Creativity is the diameter of humanity, revealing our lofty potentialities and inky depths. From where, then, does it feed and twist and grow? Live and move and have its being?
To Vladimir Nabokov, author of twisted tale Lolita, artistic creativity is something slithered and slathered with depravity. In Pale Fire, he writes ‘All the seven deadly sins are peccadilloes but without three of them, Pride, Lust, and Sloth, poetry might never have been born.’ In Lolita, the protagonist tries to justify his sexual deviance in a stomach-curdlingly beautiful passage, which concludes by linking perversion with poetry: ‘We are not sex fiends!…We are unhappy, mild, dog-eyed gentlemen…Emphatically, no killers are we. Poets never kill.’ Nabokov’s creative genius seems to spring from the grotesque; it comes from painting disgusting things in a beautiful way, which destabilises the reader’s sense of the aesthetic, suggesting the indiscriminate moral turpitude of humanity.
Similarly, South American novelist Gabriel Garcia Marquez feeds off the melody of the beautiful and the disgusting to create a lot of his artistic effect. In Love in the Time of Cholera, for example, he describes a bubbly, swampy effusion of roses germinating from the bloody juices of dead bodies, and such imaginative juxtapositions seem to come from the dark, perverted parts of Marquez’s brain.
Freud (and others) would call this sublimation – channelling twisted, violent or sexually taboo impulses into creative, productive and more socially acceptable endeavours, where the alternative is repressing them into the erratic subconscious.
In other words, sublimation is a unification of drives. So perhaps writing drunk, or taking psychedelics to create music, is just escapism, uninhibitedness, or thrill-seeking. Or maybe it unlocks and lays bare the depraved, repressed subconscious, to channel it into more holistic, creative pursuits.
But maybe this is looking at it too rigidly. Maybe there aren’t any dark, twisted parts of our brain. Foucault would certainly argue that madness and depravity have been societally constructed; that bodies and minds have been increasingly codified through the rise of moralism and empiricism, with anything out of the ordinary labelled ‘deviant’ as a means of control. It is no wonder that artistic creativity, which necessarily involves unconventional thought, is often linked with debauchery and insanity. Indeed, the stereotypical artist is the wild, impoverished bohemian, or the troubled painter who cuts off his ear, or the mentally ill female poet, like Sylvia Plath, whose ‘self-destructiveness’ and ‘violent, almost demonic spirit’ was the ‘source of living energy, of her imaginative, creative power’. I would argue that there’s a bittersweet courage in this creativity, which dares to be deviant to give us something beautiful; to give us a shattered mirror to hold up to our own minds. As Nabokov put it in his ‘Lectures on Literature’:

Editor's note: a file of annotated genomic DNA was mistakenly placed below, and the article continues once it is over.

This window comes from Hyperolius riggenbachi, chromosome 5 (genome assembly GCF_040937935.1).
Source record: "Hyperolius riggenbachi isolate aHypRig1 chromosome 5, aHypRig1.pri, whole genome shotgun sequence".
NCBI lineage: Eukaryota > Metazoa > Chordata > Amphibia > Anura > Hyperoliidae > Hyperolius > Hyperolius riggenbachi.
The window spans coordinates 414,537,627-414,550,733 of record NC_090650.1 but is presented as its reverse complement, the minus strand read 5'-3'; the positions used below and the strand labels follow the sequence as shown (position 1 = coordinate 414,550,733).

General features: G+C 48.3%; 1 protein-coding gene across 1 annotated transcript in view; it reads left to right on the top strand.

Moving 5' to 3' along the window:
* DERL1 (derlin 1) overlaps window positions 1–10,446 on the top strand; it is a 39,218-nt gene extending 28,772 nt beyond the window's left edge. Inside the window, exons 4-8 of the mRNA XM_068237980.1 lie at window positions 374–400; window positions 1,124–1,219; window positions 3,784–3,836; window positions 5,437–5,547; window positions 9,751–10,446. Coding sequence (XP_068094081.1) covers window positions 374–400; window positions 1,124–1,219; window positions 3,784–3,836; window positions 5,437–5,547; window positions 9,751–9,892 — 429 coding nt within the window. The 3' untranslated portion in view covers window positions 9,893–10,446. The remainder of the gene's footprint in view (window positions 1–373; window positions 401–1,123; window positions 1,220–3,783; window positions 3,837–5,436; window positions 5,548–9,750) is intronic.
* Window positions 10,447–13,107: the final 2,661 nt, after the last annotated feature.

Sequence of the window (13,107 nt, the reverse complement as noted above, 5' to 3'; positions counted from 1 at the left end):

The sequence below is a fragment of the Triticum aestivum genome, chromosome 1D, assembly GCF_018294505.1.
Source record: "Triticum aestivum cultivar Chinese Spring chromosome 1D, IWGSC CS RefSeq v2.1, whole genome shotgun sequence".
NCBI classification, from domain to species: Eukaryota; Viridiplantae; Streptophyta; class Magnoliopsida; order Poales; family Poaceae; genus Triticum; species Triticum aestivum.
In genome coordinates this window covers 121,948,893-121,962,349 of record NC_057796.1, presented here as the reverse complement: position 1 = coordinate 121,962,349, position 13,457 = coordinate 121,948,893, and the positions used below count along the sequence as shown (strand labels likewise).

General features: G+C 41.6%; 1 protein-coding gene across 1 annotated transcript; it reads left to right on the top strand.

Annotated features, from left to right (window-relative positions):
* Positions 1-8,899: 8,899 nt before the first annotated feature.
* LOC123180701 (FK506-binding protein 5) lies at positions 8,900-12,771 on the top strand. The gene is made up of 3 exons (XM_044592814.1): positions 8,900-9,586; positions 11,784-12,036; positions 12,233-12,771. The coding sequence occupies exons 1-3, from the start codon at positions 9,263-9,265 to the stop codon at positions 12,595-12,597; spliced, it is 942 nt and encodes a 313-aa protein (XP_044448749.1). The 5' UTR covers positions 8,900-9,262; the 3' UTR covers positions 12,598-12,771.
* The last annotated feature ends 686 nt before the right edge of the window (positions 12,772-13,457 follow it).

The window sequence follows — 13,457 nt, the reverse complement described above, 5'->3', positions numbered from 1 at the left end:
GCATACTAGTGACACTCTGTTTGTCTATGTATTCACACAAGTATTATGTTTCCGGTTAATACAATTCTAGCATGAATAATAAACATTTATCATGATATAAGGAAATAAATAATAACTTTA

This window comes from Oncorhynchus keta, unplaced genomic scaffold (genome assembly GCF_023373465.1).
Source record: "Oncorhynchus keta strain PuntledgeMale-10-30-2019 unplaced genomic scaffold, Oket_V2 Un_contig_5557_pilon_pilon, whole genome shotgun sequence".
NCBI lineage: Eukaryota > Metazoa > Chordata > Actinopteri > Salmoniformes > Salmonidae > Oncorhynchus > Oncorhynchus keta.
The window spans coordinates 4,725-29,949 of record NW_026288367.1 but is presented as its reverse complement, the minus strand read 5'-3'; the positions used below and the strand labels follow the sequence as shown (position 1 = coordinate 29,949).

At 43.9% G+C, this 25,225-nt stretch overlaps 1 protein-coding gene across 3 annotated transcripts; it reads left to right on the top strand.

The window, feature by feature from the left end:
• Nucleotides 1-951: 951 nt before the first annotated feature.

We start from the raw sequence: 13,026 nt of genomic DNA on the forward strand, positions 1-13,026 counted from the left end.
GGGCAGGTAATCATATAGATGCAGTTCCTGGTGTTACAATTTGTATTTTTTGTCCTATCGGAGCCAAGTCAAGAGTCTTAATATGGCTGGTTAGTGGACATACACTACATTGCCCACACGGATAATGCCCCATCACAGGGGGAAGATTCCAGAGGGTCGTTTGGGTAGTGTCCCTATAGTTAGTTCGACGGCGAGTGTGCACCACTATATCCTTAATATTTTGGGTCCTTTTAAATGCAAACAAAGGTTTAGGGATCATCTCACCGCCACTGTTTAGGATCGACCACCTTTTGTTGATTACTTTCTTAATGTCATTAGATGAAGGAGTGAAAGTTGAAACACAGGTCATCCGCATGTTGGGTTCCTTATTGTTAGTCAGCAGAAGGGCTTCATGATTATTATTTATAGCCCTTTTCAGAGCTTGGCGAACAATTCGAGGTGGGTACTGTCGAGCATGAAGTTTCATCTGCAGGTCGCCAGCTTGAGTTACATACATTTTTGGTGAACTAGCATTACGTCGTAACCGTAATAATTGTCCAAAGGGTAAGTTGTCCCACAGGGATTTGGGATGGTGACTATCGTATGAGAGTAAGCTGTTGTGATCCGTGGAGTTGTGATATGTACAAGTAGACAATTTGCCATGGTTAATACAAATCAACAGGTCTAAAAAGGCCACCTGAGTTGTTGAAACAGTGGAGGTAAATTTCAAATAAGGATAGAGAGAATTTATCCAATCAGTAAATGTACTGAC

‘The meek prophet, the enchanter in his cave, the indignant artist, the nonconforming little schoolboy, all share in the same sacred danger. And this being so, let us bless them, let us bless the freak; for in the natural evolution of things, the ape would perhaps never have become man had not a freak appeared in the family.’
On the other hand, we can think of creativity as something sublime and divine. Creativity was deeply celebrated throughout the Renaissance and Enlightenment periods – human creativity reflected our ability to appreciate nature and claim dominion over it, and our superior faculties for reason.
Modern philosopher Nikolai Berdyaev postulated in Creativity and Redemption that ‘Creativeness is not only the struggle with sin and evil – it wills another world, it continues the work of creativity…man is called to create a new and hitherto unknown world through free and daring creativeness, to continue God’s creation.’ He argues that depravity hinders, rather than galvanises creativity, because it obscures our true creative calling. Indeed, creativity is the shared projection of humanity’s colourful, imaginative and abstract inner world; it entertains, challenges, innovates and connects.
Overall, I think it comes down to whether we believe humanity, in its deep, creativity-sparking recesses, is essentially enlightened or corrupt. Because as Nabokov foregrounds, the creative process is inextricably collaborative:
‘Literature must be taken and broken to bits, pulled apart, squashed — then its lovely reek will be smelt in the hollow of the palm, it will be munched and rolled upon the tongue with relish; then, and only then, its rare flavor will be appreciated at its true worth and the broken and crushed parts will again come together in your mind and disclose the beauty of a unity to which you have contributed something of your own blood.’
In other words, creativity involves a sort of symbiotic sublimation. Works of art only take on their true meanings when cast with the shadows and tones of our own brilliances and depravities; a stroke of genius is only as hellish or heavenly as the gallery before it.